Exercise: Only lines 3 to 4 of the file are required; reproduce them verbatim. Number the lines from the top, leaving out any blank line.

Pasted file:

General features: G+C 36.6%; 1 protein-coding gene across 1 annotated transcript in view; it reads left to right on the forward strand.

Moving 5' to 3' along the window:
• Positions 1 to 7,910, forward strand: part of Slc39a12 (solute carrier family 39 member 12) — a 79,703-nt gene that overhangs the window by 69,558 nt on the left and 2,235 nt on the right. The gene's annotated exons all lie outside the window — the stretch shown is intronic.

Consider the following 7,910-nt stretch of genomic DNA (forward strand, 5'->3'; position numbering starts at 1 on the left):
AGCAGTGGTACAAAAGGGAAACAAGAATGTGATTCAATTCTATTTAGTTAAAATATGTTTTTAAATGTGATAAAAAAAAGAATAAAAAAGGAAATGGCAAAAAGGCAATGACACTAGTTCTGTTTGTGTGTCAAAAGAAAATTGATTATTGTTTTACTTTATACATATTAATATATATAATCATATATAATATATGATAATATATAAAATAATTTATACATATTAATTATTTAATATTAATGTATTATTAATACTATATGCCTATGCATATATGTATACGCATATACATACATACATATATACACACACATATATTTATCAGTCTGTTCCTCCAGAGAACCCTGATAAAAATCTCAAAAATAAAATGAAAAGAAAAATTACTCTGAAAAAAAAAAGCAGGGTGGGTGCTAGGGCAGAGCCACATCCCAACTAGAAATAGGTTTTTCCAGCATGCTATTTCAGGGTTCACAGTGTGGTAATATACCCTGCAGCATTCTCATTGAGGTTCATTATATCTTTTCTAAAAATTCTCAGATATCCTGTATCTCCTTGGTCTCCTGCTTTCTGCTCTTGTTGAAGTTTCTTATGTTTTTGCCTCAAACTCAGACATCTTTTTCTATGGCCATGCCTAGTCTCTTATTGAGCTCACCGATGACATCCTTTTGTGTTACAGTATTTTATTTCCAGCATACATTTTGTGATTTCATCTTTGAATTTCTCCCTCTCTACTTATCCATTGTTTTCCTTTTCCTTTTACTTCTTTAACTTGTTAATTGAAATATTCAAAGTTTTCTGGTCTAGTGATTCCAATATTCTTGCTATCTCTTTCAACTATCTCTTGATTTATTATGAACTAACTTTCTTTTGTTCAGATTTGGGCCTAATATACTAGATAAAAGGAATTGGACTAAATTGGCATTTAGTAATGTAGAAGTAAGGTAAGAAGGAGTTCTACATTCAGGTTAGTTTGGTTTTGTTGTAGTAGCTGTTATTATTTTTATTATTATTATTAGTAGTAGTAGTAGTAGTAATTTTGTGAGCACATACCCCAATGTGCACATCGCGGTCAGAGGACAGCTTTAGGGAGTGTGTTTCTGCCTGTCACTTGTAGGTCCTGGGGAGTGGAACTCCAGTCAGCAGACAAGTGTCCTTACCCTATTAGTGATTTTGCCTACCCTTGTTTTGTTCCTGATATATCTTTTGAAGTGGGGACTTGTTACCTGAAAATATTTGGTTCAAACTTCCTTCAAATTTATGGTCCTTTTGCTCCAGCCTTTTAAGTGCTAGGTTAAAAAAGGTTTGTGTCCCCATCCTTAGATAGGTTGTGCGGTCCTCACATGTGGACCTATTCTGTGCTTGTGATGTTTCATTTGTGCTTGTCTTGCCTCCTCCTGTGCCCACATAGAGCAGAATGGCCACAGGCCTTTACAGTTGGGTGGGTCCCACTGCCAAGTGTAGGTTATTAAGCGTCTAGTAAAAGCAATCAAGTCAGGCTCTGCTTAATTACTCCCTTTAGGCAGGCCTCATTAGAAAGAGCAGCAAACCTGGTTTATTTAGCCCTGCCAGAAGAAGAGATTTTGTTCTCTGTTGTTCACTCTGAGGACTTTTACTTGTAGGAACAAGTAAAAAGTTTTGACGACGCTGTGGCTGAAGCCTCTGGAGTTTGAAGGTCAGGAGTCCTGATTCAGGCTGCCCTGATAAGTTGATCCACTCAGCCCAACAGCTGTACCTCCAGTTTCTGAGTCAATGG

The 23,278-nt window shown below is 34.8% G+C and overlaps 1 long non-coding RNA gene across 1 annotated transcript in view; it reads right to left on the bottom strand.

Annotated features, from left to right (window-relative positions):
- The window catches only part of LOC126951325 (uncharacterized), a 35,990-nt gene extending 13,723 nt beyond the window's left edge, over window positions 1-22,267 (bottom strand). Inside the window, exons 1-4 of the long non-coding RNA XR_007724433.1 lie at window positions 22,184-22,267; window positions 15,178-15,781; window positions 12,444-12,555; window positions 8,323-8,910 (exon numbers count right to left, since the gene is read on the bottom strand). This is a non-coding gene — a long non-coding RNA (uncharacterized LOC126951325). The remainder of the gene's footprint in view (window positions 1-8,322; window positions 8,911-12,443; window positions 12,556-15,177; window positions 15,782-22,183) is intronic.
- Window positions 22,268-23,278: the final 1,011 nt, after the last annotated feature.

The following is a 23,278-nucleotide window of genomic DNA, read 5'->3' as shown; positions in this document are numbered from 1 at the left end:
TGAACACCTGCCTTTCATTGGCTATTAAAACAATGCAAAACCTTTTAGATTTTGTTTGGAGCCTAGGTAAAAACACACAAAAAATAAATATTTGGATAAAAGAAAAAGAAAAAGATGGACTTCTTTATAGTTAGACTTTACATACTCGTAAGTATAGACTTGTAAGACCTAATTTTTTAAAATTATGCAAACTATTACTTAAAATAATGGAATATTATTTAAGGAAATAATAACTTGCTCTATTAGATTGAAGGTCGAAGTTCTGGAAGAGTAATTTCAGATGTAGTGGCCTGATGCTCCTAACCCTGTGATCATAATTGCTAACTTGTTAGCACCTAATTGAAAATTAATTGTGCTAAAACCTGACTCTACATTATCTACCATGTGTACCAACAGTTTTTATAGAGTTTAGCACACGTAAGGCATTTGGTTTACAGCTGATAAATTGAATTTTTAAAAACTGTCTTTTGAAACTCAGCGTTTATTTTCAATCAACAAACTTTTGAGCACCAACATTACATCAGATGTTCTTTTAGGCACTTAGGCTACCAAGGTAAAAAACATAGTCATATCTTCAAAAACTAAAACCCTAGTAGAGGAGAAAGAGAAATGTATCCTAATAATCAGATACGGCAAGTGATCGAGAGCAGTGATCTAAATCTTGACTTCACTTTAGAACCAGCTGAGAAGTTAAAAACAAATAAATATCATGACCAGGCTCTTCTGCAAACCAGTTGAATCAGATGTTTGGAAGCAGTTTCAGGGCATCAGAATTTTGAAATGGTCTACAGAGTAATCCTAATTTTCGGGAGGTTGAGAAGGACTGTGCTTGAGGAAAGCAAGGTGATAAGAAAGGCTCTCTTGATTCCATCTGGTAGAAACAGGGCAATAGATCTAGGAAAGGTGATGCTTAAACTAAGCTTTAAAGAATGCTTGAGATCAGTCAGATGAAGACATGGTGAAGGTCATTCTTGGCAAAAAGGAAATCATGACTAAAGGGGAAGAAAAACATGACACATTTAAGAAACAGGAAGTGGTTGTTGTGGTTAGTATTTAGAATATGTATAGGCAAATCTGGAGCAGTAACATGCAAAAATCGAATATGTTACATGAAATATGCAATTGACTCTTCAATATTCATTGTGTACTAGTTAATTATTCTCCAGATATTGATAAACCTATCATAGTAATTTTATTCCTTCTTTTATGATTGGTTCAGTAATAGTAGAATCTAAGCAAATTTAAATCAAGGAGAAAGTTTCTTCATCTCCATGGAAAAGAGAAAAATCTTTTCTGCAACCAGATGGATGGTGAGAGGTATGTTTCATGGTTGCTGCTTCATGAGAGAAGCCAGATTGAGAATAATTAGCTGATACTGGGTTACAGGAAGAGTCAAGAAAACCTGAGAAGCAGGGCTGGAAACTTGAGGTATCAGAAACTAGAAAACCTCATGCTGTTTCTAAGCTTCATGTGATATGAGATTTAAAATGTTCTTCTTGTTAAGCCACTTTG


• Positions 1 to 7,910, forward strand: part of Slc39a12 (solute carrier family 39 member 12) — a 79,703-nt gene that overhangs the window by 69,558 nt on the left and 2,235 nt on the right. The gene's annotated exons all lie outside the window — the stretch shown is intronic.

Consider the following 7,910-nt stretch of genomic DNA (forward strand, 5'->3'; position numbering starts at 1 on the left):